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* LivingStatue: Sometimes in fiction the Statue of Liberty got a life of its own, depending of the story. It could be a [[Series/DoctorWho giant Weeping Angel]] or maybe a human-size VideoGame/ClayFighter, for example.


** It's an important part of the iconography of the American immigrant due to being one the first part of America a Westerner sailing into Ellis Island would see. It's importance to immigrants would be lionized in Creator/CharlieChaplin's ''Film/TheImmigrant'' and ''Film/TheGodfatherPartII''.

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** It's an important part of the iconography of the American immigrant due to being one the first part of America a Westerner sailing into Ellis Island would see. It's Its importance to immigrants would be lionized in Creator/CharlieChaplin's ''Film/TheImmigrant'' and ''Film/TheGodfatherPartII''.


* AmazingTechnicolorPopulation: The statue was originally made of shining copper, but the weather turned it green the years. The public liked it that way so much they resisted attempts to restore it.

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* AmazingTechnicolorPopulation: The statue was originally made of shining copper, but the weather turned it green over the years. The public liked it that way so much they resisted attempts to restore it.


** The statue has numerous smaller copies around the world, most famously the one in Las Vegas.

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** The statue has numerous smaller copies around the world, most famously the one in Las Vegas. There is of course one in Auguste Bartholdi's native city of Colmar.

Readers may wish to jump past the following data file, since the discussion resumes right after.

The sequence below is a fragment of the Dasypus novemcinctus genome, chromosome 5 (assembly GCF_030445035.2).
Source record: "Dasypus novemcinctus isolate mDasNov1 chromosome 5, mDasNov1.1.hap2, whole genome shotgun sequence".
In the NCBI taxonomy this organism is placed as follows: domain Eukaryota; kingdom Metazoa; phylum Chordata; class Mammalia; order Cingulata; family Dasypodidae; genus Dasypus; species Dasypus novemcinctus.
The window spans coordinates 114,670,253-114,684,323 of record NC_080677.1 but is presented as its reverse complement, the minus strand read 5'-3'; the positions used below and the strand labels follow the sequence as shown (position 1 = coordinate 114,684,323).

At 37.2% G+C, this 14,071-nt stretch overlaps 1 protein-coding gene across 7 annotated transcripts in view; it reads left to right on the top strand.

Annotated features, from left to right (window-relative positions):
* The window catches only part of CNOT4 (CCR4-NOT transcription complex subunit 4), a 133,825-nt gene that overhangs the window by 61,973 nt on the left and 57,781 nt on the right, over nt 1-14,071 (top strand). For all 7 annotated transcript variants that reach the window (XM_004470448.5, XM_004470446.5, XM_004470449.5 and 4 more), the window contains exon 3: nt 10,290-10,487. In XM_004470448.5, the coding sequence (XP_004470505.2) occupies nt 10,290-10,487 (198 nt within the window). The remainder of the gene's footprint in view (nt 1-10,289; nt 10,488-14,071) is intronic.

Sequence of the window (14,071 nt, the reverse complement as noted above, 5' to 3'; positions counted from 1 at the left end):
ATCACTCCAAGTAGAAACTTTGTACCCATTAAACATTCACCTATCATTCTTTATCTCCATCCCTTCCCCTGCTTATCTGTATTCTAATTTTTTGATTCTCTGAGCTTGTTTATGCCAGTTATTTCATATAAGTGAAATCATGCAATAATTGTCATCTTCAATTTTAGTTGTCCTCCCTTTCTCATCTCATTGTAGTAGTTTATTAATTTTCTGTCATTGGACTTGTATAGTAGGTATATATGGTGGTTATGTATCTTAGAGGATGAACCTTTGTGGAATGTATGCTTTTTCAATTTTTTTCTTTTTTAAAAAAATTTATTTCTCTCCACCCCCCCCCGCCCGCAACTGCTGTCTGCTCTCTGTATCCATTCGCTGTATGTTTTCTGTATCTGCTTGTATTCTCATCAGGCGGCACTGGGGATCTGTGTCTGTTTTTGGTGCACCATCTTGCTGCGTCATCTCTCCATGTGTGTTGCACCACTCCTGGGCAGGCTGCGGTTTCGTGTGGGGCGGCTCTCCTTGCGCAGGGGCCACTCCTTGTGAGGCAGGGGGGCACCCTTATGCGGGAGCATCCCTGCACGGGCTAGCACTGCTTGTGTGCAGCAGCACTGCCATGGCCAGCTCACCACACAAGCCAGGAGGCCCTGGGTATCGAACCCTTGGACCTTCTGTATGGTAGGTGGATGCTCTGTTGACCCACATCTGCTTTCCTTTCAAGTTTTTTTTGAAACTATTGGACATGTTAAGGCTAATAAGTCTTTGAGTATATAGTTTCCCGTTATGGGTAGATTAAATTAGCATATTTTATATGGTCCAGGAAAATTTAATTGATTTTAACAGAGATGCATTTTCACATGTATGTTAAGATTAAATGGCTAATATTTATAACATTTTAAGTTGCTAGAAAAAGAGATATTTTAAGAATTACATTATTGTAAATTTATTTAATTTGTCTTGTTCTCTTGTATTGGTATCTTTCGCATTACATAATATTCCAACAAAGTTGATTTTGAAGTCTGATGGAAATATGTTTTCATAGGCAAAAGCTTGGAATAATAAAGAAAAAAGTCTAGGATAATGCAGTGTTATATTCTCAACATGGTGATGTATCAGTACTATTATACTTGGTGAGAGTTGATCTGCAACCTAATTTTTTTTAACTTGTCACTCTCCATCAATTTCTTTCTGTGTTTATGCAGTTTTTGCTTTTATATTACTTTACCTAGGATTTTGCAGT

The Statue of Liberty is a French statue given to the United States in 1886 to personify the freedom America offers.

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The Statue of Liberty is a French statue given to the United States in 1886 to personify the freedom America offers.
offers. It was designed by sculptor Auguste Bartholdi and its framework was engineered by Gustave Eiffel (yes, [[https://en.wikipedia.org/wiki/Eiffel_Tower that one]]).

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* MonumentalDamage: Oh, don't worry, the actual statue has never been damaged like that. However, in fiction is another matter, where it's a common target for rampaging monsters and natural disasters.

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[[quoteright:300:http://static.tvtropes.org/pmwiki/pub/images/statue_of_liberty_sm_2156.jpg]]
[[caption-width-right:300:''Liberty Enlightening the World''...]]

-> ''"Not like the brazen giant of Greek fame,\\
With conquering limbs astride from land to land;\\
Here at our sea-washed, sunset gates shall stand\\
A mighty woman with a torch, whose flame\\
Is the imprisoned lightning, and her name\\
Mother of Exiles. From her beacon-hand\\
Glows world-wide welcome; her mild eyes command\\
The air-bridged harbor that twin cities frame.\\
"Keep, ancient lands, your storied pomp!" cries she\\
With silent lips. "Give me your tired, your poor,\\
Your huddled masses yearning to breathe free,\\
The wretched refuse of your teeming shore.\\
Send these, the homeless, tempest-tost to me,\\
I lift my lamp beside the golden door!"''
-->-- '''Emma Lazarus''', ''The New Colossus''

The Statue of Liberty is a French statue given to the United States in 1886 to personify the freedom America offers.

The statue stands on a pedestal on Liberty Island, located just off the coast of Manhattan. It is highly visible from Ellis Island, where [[UsefulNotes/TheAmericanDream immigrants to the United States]] used to be processed before entering the country. It soon became a symbol for the immigrant story, leading to Emma Lazarus's poem on the subject to be engraved on the Statue itself.